<span>Former West Knox Volunteer firefighter </span><span>posthumously honored</span>

Ray Hollingsworth

CORBIN — Former West Knox Volunteer firefighter Ray Hollingsworth was posthumously honored this past week in a state and national memorial.

A Corbin native, Hollingsworth, who lost his battle with cancer in 2018, was honored by having his name added to the state’s Fallen Firefighter Memorial in Frankfort on Wednesday. Hollingsworth was also honored Sunday by the National Firefighters Memorial in Emmittsburg, Maryland.

Chief Darryl Baker of the West Knox Volunteer Fire Department was in attendance Wednesday.

“You had bagpipes there, you had all different honor guards from all different fire departments across the state,” Baker recalled. “There’s a firefighter memorial there, and there’s a wall with names on it, he was added to that wall. There was some things they give the family, honoring him and giving them something for them to have at home.”

Hollingsworth’s name was one of six added to the state’s Fallen Firefighter Memorial.

“It was nice for us and his family to see that happen, but Ray was a pretty quiet guy,” Baker said. “He would have said ‘you’re making too big a deal over me, go do something else.’”

Baker describes Hollingsworth as being a quiet, behind-the-scenes kind of guy saying, “He was fine with not being the hero. He was good with just making sure everything worked so that you could be a hero if you wanted to be.”

Hollingsworth was recognized in part because of the change in the state’s stance on what qualifies as an occupational hazard for firefighters. Before last year, Kentucky didn’t recognize any forms of cancer as an occupational hazard. However, thanks to legislation passed by the state, Kentucky now recognizes 12 cancers as fire-related.

According to studies conducted by the National Institute of Occupational Safety and Health (NIOSH) firefighters face a 9 percent increase in cancer diagnoses, and a 14 percent increase in caner-related deaths, competed to the general population in the U.S.

It’s hard to know if those numbers are completely accurate as many states haven't kept a registry, and once a firefighter retires, it's even harder to track. However, on July 7, 2018, the Firefighter Cancer Registry Act (H.R. 931) was signed by the President and became public law.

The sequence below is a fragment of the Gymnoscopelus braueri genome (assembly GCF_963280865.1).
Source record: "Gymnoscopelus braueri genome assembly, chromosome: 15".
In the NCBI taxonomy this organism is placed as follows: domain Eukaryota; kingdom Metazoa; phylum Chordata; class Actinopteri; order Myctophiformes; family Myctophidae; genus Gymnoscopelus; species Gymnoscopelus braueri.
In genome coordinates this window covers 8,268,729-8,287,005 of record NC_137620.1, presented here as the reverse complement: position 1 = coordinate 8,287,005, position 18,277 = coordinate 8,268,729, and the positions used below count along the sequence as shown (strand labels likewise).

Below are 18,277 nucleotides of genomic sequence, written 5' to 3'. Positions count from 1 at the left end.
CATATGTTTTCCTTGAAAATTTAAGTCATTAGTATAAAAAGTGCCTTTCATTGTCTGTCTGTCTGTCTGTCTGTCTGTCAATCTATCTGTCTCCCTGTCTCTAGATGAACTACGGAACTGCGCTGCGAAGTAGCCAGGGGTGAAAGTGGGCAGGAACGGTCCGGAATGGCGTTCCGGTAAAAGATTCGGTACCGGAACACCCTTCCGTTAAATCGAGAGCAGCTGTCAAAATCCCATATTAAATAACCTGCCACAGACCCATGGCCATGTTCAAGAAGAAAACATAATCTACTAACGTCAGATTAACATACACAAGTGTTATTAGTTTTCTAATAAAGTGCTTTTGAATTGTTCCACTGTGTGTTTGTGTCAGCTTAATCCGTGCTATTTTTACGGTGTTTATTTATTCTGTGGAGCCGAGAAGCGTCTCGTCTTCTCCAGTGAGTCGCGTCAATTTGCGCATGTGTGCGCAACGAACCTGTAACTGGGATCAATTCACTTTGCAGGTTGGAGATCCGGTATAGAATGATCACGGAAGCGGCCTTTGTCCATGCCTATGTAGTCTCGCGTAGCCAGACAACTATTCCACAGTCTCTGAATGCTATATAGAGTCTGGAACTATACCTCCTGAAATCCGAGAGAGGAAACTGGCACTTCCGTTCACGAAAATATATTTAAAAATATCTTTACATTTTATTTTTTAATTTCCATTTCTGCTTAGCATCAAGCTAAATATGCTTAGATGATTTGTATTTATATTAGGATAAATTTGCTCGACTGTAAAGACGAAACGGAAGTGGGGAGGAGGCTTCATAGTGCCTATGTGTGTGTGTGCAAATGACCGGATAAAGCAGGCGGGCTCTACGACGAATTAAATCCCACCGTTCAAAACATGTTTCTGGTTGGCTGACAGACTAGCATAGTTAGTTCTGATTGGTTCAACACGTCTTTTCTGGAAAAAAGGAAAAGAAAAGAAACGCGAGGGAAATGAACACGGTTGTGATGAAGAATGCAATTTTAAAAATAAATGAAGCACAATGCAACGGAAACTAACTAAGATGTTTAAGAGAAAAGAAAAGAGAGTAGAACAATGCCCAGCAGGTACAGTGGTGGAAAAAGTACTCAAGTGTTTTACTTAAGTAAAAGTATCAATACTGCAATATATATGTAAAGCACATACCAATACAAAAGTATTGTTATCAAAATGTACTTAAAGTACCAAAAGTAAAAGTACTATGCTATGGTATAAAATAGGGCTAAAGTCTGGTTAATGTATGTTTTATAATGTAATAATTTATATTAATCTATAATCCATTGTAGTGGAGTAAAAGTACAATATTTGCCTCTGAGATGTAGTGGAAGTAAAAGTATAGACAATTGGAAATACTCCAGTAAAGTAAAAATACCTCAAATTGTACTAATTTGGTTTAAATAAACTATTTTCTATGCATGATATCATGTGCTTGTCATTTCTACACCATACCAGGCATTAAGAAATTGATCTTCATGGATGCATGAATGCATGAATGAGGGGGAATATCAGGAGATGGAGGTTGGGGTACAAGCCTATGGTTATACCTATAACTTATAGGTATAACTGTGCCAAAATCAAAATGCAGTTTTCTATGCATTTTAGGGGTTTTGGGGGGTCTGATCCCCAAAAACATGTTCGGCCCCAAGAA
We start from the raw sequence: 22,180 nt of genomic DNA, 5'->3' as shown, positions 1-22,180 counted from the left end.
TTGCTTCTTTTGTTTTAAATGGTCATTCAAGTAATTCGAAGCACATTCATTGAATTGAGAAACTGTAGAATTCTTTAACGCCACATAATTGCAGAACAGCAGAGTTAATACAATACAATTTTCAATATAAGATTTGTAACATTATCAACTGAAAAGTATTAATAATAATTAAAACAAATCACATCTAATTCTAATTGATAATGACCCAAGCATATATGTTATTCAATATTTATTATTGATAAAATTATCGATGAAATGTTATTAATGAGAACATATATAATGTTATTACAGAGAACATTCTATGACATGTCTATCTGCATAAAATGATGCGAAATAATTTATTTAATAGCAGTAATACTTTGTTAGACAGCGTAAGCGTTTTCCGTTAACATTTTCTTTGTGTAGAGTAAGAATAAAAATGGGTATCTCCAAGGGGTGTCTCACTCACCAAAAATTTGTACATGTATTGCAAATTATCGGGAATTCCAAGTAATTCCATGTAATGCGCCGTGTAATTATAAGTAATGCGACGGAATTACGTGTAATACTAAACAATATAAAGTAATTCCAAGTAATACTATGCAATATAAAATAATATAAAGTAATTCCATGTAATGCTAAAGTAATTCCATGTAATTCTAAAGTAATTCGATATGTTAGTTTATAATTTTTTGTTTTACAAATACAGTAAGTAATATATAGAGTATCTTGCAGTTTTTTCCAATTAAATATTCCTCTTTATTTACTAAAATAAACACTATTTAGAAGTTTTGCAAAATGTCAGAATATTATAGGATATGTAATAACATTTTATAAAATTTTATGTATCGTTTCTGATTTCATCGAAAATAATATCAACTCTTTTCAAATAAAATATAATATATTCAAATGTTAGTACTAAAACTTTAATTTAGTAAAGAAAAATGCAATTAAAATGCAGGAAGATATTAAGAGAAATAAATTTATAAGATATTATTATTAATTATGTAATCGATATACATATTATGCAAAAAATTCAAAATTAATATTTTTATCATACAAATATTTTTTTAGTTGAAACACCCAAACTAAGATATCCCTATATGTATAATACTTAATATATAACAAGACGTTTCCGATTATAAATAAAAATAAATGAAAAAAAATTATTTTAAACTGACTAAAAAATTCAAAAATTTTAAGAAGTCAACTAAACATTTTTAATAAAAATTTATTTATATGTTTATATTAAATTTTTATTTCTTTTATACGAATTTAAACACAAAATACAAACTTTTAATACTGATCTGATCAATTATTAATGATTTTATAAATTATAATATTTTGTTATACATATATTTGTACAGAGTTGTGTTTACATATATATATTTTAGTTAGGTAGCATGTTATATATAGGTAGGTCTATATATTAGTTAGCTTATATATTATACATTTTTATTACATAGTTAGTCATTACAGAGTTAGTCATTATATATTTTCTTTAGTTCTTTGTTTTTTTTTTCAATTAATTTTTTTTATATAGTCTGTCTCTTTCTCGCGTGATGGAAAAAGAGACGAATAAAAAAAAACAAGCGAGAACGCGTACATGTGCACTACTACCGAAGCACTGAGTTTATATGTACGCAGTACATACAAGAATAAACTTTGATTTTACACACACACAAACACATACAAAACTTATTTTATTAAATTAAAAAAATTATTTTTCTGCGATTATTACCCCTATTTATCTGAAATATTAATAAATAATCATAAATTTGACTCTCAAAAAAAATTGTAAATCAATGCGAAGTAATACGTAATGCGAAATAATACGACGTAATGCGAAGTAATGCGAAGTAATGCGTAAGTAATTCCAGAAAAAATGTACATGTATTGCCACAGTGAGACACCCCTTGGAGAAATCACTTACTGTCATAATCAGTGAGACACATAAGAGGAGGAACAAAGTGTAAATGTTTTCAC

This bill requires the Centers for Disease Control and Prevention (CDC) to develop and maintain a voluntary registry of firefighters to collect history and occupational information that can be linked to existing data in state cancer registries. The registry must be used to improve monitoring of cancer among firefighters and to collect and publish epidemiological information regarding cancer among firefighters.

“The way they changed the legislation, certain cancers are considered line of duty death now because they understand that being a firefighter and what you’re around can cause these cancers,” said Baker.

In the state of Kentucky, death benefits for firefighters are now awarded at the discretion of the Kentucky Fire Commission.

“When we let the fire commission know that [Ray] had passed away and what from, one of their members contacted us and said ‘this is probably a line of duty death. We need to get his medical chart information,’” Baker remembered. The Kentucky Fire Commission ruled that Hollingsworth's cancer was likely caused by occupational hazards and the line of duty.

Hollingsworth joined the West Knox Volunteer Fire Department in 2005 after retiring.

“He already had some back troubles in his life, and he was retired and everything. So when he came to join the fire department, he wasn’t what you would think a firefighter was supposed to look like,” Baker said.

“But what most people don’t understand is most of what we do, probably 95% or more of what we do, doesn’t require you to be Superman," he said. "It’s preparing everything for the next run, it’s making sure the trucks are in shape, everything has fuel in it, the oil is checked, and everything else. Only a couple percent of what we do is running into a house and putting a fire out or saving somebody, or cutting somebody out of a car. The rest of it is wiping the stuff off and putting it back on the truck. That’s what Ray did.”

Hollingsworth was named Firefighter of the Year by his department during his 13-year tenure.

“Ray was different, he was different than anybody else," Baker said. "He never called me chief. He always called me boss. He’d just say ‘what’d you want me to do, boss?’ He didn’t want any recognition for anything. He just liked to do his job and then go on back home.”

Hollingsworth was also one of 116 honored at the National Fallen Firefighters Memorial on Sunday. Families of the fallen received an American flag that had been flown above the National Fallen Firefighters Memorial and the U.S. Capitol Dome.

The firefighters were also remembered the day before in a special Candlelight Service, where a bronze plaque bearing the names of the fallen was added to the National Fallen Firefighters Memorial.

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